- Dejana Bajić wrote: “As a Product Manager, communicating with customers and users on a daily basis is a prerequisite for making smart product decisions.“
- Depending on the size of the customer-facing parts of your organization, you have access to a broad cross-section of your customer-base, and can hear what they are saying.
- It’s an effective tool to gather anecdotes, and use them to infer trends.
- The data you receive will be both qualitative and quantitative. You can support your facts with stories, and supplement your stories with facts. And both together can enable you to make more intelligent decisions about where to invest in your product.
Cons… with Weaknesses
PM Nightmare #3:
To: Product Manager
CC: VP of Product Management
Subject: Board Demo
The Board is meeting on Monday and they expect to see this new feature in the next release. You will demo it to them.
- What did you do with my feedback? Vincent Turner, CEO of Planwise, says: “There is the perennial challenge with the people who deal with customers day-to-day…and the people who own the month-to-month (quarterly or annual) direction of the product. Customer/user facing teams…are going to feel like ‘nothing is happening’.“ [source] He added that product managers already have a lot of data. “In the majority of cases something a customer suggests is already known to a product team…because a) another customer said it b) it was thought of internally…and [deferred] to meet a deadline.”
- Lost in translation. Even with the best of intentions, often what the customer is asking for is different than what actually gets relayed to the Product Manager. It can become a bad game of telephone.
- Keep me in the loop. “[C]ustomer teams feel out of the loop and that they have no say in product direction, product gets overloaded with feedback that’s not always in line with the product areas they’re focused on during a given time frame.” [source]
Using Indirect Feedback Throughout the Product Development Lifecycle
At what point(s) in the PDLC will this type of feedback be most useful?
Product Development Lifecycle:
- Phase 1: Conceive – imagine, specify, plan, innovate
- Phase 2: Design – describe, define, develop, test, analyze, validate
- Phase 3: Realize – manufacture, make, build, procure, produce, sell, deliver
- Phase 4: Service – Use, operate, maintain, support, sustain, phase-out, retire, recycle, dispose
Indirect feedback and feedback from colleagues is helpful throughout the Product Development Lifecycle.
- Phase 1: As you are investigating options for new product or features, mine the feedback from internal stakeholders looking for trends. Are there problems which keep coming up? Are there latent pain points or needs buried in that feedback which you might want to address? Whether the feedback is from Sales or Support, followup with the person who reported the feedback, and if relevant, speak directly with the customer(s) or prospect(s) who voiced the issue.
- Phase 2: As you design, develop and build out the product, solicit feedback from your internal stakeholders. They may be able to serve as a proxy for your users. Just be aware of the biases they might bring to the table — whether it is a salesperson who unconsciously focuses on their most recent customer conversations or a service professional who had to deal with an emotional client.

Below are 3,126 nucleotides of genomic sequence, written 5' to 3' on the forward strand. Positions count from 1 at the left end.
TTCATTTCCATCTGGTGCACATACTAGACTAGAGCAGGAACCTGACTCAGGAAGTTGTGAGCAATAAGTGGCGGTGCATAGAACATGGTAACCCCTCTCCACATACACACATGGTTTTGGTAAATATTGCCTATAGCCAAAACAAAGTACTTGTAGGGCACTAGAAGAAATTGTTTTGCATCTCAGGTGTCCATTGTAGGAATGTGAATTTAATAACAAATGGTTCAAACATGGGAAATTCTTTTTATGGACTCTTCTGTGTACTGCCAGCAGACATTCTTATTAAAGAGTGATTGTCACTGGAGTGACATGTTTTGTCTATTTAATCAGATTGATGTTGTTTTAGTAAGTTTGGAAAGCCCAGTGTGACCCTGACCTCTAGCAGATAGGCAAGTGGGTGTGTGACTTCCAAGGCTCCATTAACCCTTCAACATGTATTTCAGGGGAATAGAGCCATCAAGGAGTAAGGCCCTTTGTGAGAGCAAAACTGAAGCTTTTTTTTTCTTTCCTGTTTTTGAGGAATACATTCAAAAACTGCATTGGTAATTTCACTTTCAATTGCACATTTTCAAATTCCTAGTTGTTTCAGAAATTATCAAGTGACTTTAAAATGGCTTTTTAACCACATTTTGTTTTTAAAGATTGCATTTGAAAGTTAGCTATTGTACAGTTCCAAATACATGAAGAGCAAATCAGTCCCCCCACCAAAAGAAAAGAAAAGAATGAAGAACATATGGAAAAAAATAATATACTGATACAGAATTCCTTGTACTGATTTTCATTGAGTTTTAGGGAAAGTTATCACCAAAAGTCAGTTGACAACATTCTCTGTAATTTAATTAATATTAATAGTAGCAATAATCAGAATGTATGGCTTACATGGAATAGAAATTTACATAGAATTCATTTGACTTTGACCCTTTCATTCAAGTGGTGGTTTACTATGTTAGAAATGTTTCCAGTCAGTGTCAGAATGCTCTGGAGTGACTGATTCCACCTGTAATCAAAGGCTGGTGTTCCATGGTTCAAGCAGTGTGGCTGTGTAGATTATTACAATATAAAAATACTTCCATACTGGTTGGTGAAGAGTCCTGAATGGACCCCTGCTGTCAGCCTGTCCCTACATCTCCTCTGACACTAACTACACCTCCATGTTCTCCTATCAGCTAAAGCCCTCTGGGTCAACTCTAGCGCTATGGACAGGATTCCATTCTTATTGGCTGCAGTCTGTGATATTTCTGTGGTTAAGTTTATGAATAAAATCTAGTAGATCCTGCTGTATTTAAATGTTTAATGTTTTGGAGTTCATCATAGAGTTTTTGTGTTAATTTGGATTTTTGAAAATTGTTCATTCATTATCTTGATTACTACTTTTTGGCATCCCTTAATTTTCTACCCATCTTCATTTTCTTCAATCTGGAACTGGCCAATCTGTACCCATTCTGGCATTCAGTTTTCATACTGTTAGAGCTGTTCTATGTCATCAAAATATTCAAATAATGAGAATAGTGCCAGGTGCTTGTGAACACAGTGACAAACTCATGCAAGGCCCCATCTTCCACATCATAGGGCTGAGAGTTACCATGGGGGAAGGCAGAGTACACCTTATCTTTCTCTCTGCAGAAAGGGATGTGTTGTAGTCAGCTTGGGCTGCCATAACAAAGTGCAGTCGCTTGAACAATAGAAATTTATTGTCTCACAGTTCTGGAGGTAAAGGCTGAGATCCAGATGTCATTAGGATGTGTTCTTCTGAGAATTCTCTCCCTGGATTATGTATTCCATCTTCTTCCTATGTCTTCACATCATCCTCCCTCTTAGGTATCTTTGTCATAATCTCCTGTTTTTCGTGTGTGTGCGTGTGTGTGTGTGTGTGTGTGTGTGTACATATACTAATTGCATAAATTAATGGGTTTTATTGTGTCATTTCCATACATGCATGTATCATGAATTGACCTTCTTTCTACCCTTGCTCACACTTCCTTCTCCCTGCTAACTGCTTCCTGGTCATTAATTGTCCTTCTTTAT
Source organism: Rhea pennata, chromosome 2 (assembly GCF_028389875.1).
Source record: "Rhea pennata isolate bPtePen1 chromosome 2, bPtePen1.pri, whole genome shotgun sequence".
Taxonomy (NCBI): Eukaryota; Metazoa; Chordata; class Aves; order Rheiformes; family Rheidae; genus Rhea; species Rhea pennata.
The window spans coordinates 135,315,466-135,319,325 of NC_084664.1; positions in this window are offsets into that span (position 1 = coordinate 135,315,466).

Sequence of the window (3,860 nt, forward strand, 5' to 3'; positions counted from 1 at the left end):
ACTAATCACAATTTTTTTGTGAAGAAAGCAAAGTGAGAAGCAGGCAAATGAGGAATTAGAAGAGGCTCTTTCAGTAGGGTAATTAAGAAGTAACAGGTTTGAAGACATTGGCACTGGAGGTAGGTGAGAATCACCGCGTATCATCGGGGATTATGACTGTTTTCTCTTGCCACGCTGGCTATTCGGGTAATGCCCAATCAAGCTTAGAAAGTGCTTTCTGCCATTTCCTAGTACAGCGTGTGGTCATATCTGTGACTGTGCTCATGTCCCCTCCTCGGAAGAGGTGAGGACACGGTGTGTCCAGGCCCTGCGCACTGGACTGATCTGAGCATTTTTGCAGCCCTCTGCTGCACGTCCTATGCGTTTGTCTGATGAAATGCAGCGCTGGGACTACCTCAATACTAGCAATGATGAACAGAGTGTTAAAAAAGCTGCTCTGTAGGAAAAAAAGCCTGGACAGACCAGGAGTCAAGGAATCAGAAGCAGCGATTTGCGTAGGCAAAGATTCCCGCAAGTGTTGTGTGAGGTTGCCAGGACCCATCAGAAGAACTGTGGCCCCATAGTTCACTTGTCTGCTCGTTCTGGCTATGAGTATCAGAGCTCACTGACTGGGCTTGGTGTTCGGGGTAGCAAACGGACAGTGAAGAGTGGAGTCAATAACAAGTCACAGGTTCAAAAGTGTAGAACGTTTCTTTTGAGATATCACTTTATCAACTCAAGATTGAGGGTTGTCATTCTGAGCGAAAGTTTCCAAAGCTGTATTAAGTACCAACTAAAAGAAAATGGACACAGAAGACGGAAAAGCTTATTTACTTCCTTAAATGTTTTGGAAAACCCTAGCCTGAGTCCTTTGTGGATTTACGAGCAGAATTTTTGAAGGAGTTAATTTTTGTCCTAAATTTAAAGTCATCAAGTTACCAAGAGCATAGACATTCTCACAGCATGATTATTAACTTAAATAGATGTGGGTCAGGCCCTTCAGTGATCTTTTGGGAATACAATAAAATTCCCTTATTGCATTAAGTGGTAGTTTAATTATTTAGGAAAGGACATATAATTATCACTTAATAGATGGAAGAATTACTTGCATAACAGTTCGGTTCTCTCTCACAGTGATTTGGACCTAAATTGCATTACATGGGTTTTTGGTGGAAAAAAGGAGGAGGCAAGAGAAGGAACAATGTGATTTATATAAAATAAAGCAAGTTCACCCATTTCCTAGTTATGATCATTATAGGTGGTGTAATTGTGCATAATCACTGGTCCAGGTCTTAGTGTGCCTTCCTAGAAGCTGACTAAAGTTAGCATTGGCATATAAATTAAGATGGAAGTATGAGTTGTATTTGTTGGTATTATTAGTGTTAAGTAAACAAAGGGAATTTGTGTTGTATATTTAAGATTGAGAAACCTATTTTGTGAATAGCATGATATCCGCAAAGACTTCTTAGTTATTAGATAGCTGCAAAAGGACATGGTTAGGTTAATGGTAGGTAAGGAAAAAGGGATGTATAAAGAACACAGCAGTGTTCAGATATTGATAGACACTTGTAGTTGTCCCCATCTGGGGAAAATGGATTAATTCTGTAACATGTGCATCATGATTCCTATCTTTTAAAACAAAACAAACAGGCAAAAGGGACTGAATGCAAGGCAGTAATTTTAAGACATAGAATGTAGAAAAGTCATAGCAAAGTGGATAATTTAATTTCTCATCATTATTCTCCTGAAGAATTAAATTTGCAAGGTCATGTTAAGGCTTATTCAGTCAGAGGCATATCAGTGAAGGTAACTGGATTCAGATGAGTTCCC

- Phase 3: Feedback from Sales throughout the sales process is invaluable. What are prospects reacting to when they hear the sales pitch or see the product firsthand? What objections do the have?
- Phase 4: Your Support and Services teams have firsthand experience with customers using the product. Are there simple improvements which will vastly increase customer satisfaction or make the product easier to use? Are there areas of the product where everyone stumbles? Have recent updates and modifications helped or hurt performance? Take that feedback and incorporate it into future updates.
Best Practices & Pro-tips
PM Nightmare #4:
To: Product Manager
i was about to start building thatNewFeature which every one of our customers has requested and i noticed that the code was really crufty so i refactored it since i was already in there. i still have more work to do, so won’t be able to get to the feature itself in this sprint. don’t worry, the refactor is on the backend so qa and customers won’t notice a thing.
Write It Down
The only way you can keep track of customer feedback is if it is written down. It’s really easy. Those in-passing conversations, lunchtime pow-wow sessions, feedback shared at happy hour? Unless it was written down, none of it happened. The scribbled post-it note, text message, two line email? Real, real, and really real.
The first and most critical rule is that feedback must be written down. So, with meek apologies to Fight Club, welcome to Feedback Club.
The first rule of Feedback Club is: you must only accept written feedback. The second rule of Feedback Club is: you must ONLY accept WRITTEN feedback! Third rule of Feedback Club: Someone makes feedback up, tells stories about potential sales, gives verbal feedback… that feedback won’t be accepted. Fourth rule: Feedback needs to find its way to a PM. PM doesn’t know about it, it doesn’t exist. Fifth rule: All feedback needs to get into The Feedback System, peeps. Sixth rule: No shirts, no shoes…strike that, you must wear clothes at all times. This ain’t Fight Club. Seventh rule: Valid feedback will be accepted at any point in the process. It might not get acted on, but it will be accepted. And the eighth and final rule: If this is your first time at Feedback Club, you have to give written feedback.